Pictures Inspire a Personal History

My mom sent me two CDs this week with pictures of my sister and me when we were young. As I was looking at them, I realized there are a lot of stories there that I could write down, and other stories that I need to learn from others, and the importance of writing my personal history.

 

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This is a picture I can write a story about: My sister, two cousins and I are getting ready for a quadruple date. We were visiting in Arizona (where we had lived previously) so my sister and I invited boys we knew from a few years before. I asked Lafe because I had a crush on him when I was in junior high. I later found out he was dating one of my best friends from Arizona (who I apparently hadn’t kept in touch with), and they later married. I remember that detail, but don’t remember what we did for our date.

While this scene with my cousins only occurred once, countless similar scenes played out with my 5 sisters and me at home. I am the oldest, so it was usually me and the sister dressed in blue who were getting ready, while the younger sisters watched and/or helped. Our bathroom at home was tiny, but there was such excitement was we got ready for dances and dates. [Thinking further about this could lead to stories about sharing the bathroom when 3 of us had to get ready for early morning seminary, to some of the boys that we dated, church dances we attended, etc]. These stories would be improved if I solicited my sisters and parents to share their memories too, so there is a more well-rounded and well-remembered story, since we will remember different details.

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This is a picture where I need help telling a story. This is the same sister and me, this time with my grandmother, picking poppies by the side of the road in southwest New Mexico. My grandmother died when I was only 11 and since we lived far away, I don’t remember her as well as I would like. I have questions about why she loved poppies and why she went out with foam rollers in her hair. Not that I care, but most women wouldn’t want to be seen in public with curlers in their hair. I asked my mom and, while she doesn’t know the exact details of when this picture was taken, she guessed “that it was a beautiful Saturday afternoon, my mom saw the flowers, stopped the car and took her little granddaughters poppy- picking . She was great at making impromptu, fun memories.” I have several aunts and uncles that I can ask, just to get their guess and their perspective, again making a well-rounded, detailed story, or in this case, a potential story.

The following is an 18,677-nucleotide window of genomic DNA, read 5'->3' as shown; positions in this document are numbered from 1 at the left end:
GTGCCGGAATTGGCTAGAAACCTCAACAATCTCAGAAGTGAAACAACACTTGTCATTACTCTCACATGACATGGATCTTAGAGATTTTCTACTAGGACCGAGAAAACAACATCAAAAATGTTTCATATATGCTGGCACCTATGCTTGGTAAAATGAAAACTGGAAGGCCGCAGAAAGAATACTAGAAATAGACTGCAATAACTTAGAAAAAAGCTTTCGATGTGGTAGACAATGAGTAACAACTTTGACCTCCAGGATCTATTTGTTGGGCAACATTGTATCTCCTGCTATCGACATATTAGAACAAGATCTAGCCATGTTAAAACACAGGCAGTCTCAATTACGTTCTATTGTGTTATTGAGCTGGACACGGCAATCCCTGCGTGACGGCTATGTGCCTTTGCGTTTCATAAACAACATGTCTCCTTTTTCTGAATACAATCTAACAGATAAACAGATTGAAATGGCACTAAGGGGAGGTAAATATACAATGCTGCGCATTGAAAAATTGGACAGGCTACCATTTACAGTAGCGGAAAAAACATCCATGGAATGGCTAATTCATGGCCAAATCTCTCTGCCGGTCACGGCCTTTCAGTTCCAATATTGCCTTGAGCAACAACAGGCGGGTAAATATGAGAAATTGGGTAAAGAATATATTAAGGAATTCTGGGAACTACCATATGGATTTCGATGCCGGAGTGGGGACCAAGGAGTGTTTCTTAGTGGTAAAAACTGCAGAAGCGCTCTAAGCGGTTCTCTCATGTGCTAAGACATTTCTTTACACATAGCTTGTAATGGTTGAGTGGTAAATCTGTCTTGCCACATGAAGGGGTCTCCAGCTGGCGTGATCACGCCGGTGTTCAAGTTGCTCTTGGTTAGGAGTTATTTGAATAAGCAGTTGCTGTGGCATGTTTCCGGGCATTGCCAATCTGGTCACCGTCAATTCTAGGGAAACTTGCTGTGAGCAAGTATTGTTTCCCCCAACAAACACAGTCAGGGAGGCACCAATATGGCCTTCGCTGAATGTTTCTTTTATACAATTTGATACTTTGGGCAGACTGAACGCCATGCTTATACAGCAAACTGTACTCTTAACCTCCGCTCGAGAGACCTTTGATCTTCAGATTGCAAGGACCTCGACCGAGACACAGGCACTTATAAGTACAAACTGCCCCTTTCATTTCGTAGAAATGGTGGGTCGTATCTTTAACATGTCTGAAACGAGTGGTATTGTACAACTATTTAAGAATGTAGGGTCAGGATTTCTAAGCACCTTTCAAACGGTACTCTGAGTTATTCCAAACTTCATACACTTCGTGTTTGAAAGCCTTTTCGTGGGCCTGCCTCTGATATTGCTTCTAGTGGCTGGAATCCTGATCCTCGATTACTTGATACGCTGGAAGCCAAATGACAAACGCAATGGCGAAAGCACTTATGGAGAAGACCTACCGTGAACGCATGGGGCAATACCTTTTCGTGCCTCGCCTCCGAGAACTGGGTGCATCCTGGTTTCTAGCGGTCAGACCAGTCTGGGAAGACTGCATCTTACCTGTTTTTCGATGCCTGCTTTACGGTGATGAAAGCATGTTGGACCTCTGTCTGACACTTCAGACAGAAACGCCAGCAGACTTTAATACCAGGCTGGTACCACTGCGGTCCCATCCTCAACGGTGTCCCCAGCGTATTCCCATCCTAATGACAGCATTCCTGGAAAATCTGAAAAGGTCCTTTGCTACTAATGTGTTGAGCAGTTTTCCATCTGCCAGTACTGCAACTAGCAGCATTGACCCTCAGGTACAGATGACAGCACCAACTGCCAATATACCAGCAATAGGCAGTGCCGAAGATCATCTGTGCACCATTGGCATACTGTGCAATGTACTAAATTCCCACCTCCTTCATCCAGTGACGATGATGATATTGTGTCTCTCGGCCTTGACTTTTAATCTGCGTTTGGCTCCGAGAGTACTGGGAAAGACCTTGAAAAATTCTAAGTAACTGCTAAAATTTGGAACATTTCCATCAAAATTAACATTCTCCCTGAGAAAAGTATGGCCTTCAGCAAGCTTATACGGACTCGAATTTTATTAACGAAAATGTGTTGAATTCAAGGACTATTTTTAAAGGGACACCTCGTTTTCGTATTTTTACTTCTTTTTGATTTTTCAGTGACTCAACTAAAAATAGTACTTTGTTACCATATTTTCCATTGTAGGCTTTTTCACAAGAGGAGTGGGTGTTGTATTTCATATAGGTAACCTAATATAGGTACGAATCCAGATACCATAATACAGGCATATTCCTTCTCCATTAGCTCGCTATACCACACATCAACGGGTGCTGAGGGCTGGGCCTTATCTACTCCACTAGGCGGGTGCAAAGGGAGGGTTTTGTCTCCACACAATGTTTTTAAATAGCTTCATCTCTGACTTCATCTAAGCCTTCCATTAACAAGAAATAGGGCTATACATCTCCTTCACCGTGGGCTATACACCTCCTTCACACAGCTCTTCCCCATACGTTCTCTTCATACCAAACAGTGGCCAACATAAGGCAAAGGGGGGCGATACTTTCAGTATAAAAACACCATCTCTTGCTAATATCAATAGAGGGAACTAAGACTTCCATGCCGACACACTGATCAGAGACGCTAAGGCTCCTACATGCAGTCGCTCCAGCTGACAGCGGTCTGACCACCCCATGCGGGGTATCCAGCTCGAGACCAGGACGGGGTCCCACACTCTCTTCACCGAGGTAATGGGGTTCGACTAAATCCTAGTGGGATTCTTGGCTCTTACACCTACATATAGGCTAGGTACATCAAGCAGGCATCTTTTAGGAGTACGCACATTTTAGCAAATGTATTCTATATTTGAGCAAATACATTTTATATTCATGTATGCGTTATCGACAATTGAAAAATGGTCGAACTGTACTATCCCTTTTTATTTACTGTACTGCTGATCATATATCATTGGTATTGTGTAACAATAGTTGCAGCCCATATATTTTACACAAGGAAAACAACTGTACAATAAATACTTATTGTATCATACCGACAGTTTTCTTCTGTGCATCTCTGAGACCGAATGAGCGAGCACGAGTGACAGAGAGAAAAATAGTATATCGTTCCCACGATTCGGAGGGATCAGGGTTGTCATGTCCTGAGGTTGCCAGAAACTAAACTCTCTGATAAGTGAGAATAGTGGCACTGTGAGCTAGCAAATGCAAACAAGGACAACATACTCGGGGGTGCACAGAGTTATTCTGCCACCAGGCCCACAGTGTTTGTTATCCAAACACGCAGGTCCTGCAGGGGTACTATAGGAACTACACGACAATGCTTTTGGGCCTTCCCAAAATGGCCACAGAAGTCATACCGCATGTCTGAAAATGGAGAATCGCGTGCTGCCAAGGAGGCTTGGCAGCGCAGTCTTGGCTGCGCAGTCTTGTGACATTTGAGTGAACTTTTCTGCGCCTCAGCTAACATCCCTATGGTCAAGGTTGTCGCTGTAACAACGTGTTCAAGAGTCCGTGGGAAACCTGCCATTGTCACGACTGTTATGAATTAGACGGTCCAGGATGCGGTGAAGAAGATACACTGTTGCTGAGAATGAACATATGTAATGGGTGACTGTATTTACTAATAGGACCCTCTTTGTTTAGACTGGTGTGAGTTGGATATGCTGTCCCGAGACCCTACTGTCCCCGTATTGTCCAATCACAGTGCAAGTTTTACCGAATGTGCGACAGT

Both of these pictures reminded me that I need to write my own personal history, and seek out the memories of others to bring in all the details and perspectives. The best time to do this is now, while my parents, aunts and uncles are still alive.

Too often, we focus on fleshing out our ancestor’s lives, but forget that we too will someday be somebody’s ancestor and we can help them by leaving them our life story.

My homework assignment is to ask my aunts and uncles about what they can contribute to what was going on in the picture with my grandmother, as the first piece of my personal history.

What is your homework assignment?

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About bridgingthepast

Welcome to Bridging the Past. We help genealogists connect to their colonial New England ancestors by sharing with them information about the lives of their ancestors. What did they eat? What did they wear? What was a typical day like? Did my ancestor fight in a war? What was life like for that ancestor, and for the loved ones he left at home? Why did they move? Was it part of a larger movement? By answering these questions, and many more, you can bring your ancestors to life and feel closer to them. We design lectures to answer these questions and give genealogists the tools and resources to personally connect with their ancestors by fleshing out the lives of their ancestors so they are more than names, dates and places on a piece of paper.
This entry was posted in daily life, Displaying Family History, Personal History, Writing. Bookmark the permalink.

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